3 120 15 134 15 0 0 0 0 0 0 0 0 0 0 0 0 0 0 0  // 78 0F 86 0F 0x0F78=3960 0x0F86=3974
    3 134 15 151 15 0 0 0 0 0 0 0 0 0 0 0 0 0 0 0 
    3 120 15 134 15 0 0 0 0 0 0 0 0 0 0 0 0 0 0 0 
    3 139 15 156 15 0 0 0 0 0 0 0 0 0 0 0 0 0 0 0 
    3 126 15 139 15 0 0 0 0 0 0 0 0 0 0 0 0 0 0 0 
    3 142 15 156 15 0 0 0 0 0 0 0 0 0 0 0 0 0 0 0 
    3 129 15 147 15 0 0 0 0 0 0 0 0 0 0 0 0 0 0 0
    

    The numbers are in decimal, and I have converted some of the numbers to hex in the comment to the right of the output.

    Looking at the numbers, I noticed that the 1st number was always 0x03, regardless of voltage, so I decided to ignore that.
    Position 3 and 5 change with voltage, but they change much less than position 2 and 4. My guess was that I was looking at two 16-but numbers, with the most significant byte last. I reversed the bytes, converted them from hex to decimal and boom! These were the numbers I was looking at:

    6.4V 6417 6439
    4.4V 4428 6025
    4.0V 3960 3974
    

    The second number seems to be some sort of trailing average, so I decided to focus on the first number. Dividing it by 1000 yields the voltage:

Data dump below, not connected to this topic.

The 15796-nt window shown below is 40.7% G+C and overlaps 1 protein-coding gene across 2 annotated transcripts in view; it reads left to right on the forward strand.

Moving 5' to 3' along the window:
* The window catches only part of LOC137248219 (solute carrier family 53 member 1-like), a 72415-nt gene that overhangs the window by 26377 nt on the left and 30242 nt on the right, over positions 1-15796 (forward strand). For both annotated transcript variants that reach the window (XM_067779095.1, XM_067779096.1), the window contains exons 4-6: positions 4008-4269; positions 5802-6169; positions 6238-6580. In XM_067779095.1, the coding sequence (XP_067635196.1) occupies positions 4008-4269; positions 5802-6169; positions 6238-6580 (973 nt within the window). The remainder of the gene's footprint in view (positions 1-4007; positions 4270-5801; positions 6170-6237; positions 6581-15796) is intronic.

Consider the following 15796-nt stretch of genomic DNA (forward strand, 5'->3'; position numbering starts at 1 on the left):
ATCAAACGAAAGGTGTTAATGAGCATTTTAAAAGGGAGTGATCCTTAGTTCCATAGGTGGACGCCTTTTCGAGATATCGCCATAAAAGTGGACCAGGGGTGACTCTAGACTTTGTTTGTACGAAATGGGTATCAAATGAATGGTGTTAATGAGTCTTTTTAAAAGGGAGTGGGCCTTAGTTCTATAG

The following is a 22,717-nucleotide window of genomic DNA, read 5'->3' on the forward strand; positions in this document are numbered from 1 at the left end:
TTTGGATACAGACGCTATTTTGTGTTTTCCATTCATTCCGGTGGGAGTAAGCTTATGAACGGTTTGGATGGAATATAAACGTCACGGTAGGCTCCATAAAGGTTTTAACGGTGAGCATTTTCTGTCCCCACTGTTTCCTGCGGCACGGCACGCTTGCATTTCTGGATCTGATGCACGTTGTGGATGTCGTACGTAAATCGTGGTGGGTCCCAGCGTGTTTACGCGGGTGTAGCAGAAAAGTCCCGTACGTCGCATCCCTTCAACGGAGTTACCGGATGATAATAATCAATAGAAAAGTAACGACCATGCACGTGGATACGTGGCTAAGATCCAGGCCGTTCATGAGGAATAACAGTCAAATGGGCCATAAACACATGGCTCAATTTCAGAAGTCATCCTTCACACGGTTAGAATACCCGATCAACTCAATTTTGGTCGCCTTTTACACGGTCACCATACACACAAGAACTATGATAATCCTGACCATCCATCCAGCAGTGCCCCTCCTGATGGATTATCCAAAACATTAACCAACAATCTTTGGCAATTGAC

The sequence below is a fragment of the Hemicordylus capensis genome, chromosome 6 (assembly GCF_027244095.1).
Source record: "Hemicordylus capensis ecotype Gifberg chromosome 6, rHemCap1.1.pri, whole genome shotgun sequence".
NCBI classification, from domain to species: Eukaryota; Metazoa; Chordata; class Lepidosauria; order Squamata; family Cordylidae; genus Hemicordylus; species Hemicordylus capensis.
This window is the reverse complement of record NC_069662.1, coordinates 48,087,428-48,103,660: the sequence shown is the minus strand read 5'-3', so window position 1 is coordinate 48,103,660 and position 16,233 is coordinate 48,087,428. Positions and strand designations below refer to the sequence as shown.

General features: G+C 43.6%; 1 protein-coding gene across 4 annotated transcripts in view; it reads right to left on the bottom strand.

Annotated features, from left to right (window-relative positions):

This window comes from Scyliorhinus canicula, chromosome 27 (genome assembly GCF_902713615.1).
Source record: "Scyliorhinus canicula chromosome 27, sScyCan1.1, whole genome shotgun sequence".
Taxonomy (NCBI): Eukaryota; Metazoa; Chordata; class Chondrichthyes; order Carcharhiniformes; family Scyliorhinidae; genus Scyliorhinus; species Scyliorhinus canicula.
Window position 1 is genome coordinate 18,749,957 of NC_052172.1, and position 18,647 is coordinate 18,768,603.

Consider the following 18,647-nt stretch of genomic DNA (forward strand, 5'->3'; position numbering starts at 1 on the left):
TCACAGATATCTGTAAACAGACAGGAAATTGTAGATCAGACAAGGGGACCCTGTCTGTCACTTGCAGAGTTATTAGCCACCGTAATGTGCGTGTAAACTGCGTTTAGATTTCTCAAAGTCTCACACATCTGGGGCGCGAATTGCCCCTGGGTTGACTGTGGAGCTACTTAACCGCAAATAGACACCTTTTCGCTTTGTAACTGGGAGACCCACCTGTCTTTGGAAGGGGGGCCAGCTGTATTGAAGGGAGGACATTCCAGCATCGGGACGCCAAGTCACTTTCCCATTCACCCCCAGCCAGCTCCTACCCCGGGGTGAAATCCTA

uint16_t voltage = pData[1] | pData[2] << 8;
      Serial.println(voltage / 1000.0);
    

    That was it! I can now read the battery voltage monitor from my ESP32, and forward the information wherever I like. It should be possible to MySensorize the ESP32 as a wifi gateway with a local "multimeter" sensor. For now, I'm happy that I am able to extract the data at all.

    This method should be possible to use on all BLE devices that export data. Time to bring out all your BLE devices 🙂

    🎅


  • Mod

    @mfalkvidd nice hack! 👍
    Out of curiosity, why did you buy a ble sensor instead of using a MySensors sensor with voltage divider, or even better, e.g. an ina219?


  • Mod

    @yveaux thanks!

    Partly because this is for a project that will be mounted in a boat and I don't want cables all over the place. Partly because I (eventually) need all parts CE certified. Partly because I didn't choose the components. But mainly because the system will be run on a microcontroller that runs a standard firmware, so I can't add whatever i want to it.


  • Hardware Contributor

    Nice, thank you for sharing.
    Not very surprised about the use of running speed and cadence profile as there is no profile for voltage reporting (battery service can only report a percentage).